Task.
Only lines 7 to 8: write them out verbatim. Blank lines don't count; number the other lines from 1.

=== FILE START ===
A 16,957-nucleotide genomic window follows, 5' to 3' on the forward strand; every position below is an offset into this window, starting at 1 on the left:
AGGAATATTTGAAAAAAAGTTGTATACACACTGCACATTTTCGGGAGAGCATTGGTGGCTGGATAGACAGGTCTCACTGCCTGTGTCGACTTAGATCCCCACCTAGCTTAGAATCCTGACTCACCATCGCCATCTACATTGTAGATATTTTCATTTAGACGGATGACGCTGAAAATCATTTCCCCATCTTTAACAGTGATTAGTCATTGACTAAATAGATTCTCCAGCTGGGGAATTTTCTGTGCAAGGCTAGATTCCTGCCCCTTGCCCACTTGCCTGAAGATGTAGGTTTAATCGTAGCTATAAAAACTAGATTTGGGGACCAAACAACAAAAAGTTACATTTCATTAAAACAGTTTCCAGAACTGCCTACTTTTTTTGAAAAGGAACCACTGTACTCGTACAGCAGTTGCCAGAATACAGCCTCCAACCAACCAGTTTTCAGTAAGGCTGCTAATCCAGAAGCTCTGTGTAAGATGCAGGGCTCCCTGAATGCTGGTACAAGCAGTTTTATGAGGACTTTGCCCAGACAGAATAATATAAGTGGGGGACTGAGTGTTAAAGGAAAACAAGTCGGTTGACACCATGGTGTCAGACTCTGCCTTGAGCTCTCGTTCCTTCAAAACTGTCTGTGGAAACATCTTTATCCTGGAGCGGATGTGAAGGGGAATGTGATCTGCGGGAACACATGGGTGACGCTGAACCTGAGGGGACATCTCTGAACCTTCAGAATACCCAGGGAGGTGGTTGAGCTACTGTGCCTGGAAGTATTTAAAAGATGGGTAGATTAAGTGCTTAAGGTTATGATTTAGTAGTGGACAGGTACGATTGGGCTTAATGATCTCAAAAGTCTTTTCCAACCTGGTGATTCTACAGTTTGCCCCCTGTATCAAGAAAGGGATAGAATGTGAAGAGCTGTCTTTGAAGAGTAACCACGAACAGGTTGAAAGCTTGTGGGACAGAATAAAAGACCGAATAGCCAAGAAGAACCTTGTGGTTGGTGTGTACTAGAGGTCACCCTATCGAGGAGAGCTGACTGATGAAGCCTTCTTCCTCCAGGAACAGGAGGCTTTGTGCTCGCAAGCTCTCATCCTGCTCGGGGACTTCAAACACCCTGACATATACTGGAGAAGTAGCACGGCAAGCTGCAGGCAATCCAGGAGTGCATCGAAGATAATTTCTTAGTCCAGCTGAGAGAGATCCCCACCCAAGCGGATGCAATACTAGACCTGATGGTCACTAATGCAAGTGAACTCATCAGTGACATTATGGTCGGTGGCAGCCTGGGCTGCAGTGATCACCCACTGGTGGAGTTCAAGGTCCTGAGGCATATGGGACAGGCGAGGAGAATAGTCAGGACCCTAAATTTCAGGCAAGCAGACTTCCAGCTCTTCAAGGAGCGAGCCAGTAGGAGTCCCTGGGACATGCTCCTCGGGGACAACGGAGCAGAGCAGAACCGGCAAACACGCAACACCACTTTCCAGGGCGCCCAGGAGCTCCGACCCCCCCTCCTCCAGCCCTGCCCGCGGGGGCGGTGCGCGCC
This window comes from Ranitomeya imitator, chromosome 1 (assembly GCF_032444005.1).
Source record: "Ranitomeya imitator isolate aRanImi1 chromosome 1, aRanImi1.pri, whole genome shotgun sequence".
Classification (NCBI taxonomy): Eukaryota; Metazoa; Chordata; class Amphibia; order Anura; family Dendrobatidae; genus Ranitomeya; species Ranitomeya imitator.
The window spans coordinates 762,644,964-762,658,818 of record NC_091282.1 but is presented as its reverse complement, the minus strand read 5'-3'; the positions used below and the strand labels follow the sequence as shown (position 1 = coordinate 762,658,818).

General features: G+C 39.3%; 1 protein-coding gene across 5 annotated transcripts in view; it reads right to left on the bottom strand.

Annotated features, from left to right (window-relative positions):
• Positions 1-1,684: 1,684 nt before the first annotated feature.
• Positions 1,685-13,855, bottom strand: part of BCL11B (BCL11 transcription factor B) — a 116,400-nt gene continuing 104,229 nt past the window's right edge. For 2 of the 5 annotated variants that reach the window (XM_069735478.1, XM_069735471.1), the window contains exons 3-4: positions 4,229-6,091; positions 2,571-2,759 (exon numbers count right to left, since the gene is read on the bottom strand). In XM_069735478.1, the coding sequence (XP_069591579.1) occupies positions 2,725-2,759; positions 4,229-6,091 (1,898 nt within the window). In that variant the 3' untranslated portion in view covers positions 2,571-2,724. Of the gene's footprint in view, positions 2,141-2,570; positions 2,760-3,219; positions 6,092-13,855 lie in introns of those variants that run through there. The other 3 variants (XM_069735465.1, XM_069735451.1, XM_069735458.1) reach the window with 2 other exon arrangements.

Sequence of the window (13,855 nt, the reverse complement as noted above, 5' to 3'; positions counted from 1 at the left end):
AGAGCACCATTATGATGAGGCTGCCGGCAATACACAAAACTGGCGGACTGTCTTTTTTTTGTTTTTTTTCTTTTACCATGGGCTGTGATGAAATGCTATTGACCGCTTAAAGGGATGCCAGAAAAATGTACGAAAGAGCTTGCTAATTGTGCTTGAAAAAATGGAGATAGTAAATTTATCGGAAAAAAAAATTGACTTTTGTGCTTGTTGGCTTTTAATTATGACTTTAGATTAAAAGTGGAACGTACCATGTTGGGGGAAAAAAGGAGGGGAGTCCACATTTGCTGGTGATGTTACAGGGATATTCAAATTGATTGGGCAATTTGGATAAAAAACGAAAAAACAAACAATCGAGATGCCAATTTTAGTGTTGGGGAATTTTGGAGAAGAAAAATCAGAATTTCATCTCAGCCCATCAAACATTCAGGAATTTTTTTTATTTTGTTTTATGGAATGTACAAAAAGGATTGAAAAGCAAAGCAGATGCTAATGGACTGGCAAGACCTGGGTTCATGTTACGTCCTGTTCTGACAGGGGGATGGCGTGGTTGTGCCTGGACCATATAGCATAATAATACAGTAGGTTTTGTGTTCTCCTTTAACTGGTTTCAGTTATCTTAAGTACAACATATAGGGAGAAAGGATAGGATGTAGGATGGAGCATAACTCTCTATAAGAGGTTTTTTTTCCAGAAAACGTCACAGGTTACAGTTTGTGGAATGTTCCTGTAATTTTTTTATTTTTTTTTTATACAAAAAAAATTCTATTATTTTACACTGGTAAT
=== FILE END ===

General features: G+C 39.3%; 1 protein-coding gene across 5 annotated transcripts in view; it reads right to left on the bottom strand.

Annotated features, from left to right (window-relative positions):